Now there are thirty-five stories, including my own, “Afterbirth.” Writing it helped release years of pent up pain and shame. I cried as I typed, the words pouring forth, as if they had been waiting for a way out.

When the beautiful book finally arrived, I was thrilled, but a little hesitant to read it. Would I be triggered by my co-contributors’ painful stories?

To my surprise, the answer is no. If anything, I am buoyed by our similarities, by the facets of my story that I recognize in theirs. The commiseration that I longed for seven years ago has been gifted to me now.

If you know of a woman in the maelstrom of new motherhood, or recovering from it, please consider letting her know about this book. Or perhaps, pick it up yourself.

No one should walk alone.

25 thoughts on “Mothering Through the Darkness: Anthology of the Postpartum Experience

  1. I’m so happy your story is in this amazing collection. I’m so happy HerStories published a book like this. You know I feel your pain and wish I had this many years ago. But it’s here now and I will spread the word. ❤


    • Sarah, thank you so much! I have never been more hopeful about placing an essay in my life and feel so grateful that it made it in. I nearly didn’t submit anything because I thought my experience didn’t “count.” Then days before I reread the guidelines and was like, ok this has to get written.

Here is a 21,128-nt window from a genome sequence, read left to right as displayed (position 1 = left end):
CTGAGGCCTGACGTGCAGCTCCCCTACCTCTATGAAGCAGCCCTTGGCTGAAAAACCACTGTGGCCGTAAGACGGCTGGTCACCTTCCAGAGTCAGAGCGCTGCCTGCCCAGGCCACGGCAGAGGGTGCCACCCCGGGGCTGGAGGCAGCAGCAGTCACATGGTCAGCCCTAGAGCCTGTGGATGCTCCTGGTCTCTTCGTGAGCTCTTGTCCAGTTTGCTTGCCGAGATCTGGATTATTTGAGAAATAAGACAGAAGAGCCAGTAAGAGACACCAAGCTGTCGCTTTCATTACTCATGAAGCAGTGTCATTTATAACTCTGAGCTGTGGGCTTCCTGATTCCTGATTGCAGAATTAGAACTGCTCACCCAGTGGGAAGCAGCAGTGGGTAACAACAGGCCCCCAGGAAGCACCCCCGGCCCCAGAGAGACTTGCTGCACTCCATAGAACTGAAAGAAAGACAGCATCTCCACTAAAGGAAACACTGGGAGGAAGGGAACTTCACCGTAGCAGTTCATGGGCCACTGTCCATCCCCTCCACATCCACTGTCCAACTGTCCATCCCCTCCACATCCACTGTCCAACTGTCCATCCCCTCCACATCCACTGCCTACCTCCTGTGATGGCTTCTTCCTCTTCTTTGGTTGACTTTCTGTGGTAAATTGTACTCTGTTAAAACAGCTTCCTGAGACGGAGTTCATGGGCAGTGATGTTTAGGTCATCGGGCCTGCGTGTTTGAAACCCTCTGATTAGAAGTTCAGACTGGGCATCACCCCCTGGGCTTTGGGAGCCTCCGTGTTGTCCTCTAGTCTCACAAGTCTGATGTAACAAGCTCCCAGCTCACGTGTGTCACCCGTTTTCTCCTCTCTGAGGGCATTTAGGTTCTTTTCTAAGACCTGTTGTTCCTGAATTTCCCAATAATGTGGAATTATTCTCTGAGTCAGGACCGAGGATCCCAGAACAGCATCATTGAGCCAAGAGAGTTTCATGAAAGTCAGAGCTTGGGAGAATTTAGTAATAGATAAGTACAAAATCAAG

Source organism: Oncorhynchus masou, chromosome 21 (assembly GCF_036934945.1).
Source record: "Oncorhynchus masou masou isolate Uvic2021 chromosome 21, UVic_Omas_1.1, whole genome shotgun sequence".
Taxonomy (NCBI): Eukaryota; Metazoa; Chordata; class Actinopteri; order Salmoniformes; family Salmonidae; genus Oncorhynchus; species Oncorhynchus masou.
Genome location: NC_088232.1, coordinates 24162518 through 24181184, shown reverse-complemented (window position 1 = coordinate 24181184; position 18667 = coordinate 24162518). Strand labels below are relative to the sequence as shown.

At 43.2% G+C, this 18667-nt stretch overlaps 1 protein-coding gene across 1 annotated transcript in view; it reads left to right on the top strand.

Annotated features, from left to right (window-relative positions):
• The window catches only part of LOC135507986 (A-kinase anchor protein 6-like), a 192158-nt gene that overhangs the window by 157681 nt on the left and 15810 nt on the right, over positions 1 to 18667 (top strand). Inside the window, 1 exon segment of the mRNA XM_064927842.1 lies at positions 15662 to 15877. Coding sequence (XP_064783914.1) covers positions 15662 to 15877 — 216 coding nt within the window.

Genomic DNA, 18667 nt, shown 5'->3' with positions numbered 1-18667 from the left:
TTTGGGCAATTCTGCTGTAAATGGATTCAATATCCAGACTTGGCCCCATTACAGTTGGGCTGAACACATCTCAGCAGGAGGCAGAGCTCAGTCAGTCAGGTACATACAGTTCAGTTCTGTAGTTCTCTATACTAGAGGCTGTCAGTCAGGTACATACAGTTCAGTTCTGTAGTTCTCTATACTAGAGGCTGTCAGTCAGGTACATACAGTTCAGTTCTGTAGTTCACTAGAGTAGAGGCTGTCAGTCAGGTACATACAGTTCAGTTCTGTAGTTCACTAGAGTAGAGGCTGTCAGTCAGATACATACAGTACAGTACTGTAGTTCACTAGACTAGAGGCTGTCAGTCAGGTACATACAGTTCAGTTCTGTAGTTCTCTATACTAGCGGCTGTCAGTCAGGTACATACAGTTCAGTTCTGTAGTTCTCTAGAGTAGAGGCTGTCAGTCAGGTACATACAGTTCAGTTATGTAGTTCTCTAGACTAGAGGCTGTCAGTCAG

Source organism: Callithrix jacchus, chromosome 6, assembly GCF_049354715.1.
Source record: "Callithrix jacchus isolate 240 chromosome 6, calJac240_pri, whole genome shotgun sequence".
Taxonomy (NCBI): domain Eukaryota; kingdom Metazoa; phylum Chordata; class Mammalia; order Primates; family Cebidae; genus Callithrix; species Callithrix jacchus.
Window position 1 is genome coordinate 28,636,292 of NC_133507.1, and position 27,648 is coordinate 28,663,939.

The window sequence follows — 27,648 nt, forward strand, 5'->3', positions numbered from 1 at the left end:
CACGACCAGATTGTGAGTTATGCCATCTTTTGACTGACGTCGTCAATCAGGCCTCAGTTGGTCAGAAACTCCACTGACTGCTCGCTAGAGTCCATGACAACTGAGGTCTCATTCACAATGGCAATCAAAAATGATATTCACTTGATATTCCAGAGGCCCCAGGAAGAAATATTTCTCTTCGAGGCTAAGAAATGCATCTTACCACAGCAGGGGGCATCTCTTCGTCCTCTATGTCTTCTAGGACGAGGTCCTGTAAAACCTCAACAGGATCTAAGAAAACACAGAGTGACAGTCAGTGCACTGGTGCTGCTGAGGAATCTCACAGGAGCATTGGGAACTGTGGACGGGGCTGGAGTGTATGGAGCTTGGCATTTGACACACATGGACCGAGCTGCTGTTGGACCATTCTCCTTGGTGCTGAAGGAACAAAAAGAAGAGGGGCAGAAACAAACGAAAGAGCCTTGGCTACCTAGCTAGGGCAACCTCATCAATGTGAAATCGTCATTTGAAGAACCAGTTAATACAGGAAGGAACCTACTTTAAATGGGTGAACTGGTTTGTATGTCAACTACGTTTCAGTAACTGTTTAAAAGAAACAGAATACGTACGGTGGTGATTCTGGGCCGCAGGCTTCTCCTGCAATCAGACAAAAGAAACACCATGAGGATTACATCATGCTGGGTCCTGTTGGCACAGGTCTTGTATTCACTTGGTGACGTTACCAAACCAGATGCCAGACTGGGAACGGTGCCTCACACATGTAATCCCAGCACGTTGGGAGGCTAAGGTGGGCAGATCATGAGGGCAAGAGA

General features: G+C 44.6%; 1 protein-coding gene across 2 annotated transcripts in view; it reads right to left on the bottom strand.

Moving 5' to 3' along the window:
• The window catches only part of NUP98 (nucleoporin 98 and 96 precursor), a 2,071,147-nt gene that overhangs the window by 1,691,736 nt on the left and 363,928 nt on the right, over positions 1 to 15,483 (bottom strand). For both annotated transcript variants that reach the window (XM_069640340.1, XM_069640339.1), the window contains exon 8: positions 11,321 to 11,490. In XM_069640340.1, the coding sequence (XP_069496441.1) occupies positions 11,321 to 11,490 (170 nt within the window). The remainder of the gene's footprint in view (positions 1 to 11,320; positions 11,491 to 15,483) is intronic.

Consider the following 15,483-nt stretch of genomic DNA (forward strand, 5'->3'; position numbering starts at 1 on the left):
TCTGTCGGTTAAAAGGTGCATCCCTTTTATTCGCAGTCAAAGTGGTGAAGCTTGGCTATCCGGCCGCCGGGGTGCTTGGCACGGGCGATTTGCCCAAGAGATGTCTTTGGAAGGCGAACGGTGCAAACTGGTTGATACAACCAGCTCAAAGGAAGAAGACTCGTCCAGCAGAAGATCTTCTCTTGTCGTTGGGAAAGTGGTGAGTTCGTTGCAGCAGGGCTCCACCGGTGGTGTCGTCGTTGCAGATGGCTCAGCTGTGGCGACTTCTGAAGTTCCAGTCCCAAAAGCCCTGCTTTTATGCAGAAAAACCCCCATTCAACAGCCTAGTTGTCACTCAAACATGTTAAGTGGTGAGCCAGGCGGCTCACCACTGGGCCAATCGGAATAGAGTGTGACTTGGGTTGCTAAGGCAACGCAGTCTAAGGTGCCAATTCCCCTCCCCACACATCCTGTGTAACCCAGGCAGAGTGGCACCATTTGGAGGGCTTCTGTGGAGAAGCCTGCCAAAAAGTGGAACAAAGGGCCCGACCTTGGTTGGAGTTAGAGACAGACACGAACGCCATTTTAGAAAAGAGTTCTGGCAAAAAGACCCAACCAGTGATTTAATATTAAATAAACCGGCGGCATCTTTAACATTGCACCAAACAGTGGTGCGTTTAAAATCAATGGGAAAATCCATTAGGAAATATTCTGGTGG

Sent from my iPhone



  2. Dana, I can relate to this post. I too was never diagnosed, or really even sure I had a form of PDD. It wasn’t until my daughter was born (fours year after my first pregnancy) and I felt such elation that I realized I’d been depressed and anxious. Your essay in the book is beautiful I was also afraid that reading the essays would bring me down, so I’ve been treating myself to two a day. The similarities and differences are amazing.


    • Allie, thank you. I just read your essay and am blown away by what you went through. It doesn’t surprise me that your bonding was difficult, and you so beautifully and painfully describe the need to protect your heart. So glad those sweet boys made it through their harrowing beginning, and you too.


    • Thanks so much Nina! Stephanie and Jessica really have their finger on the pulse of what matters. I’m grateful for the work they do, and what they offer to both readers and writers.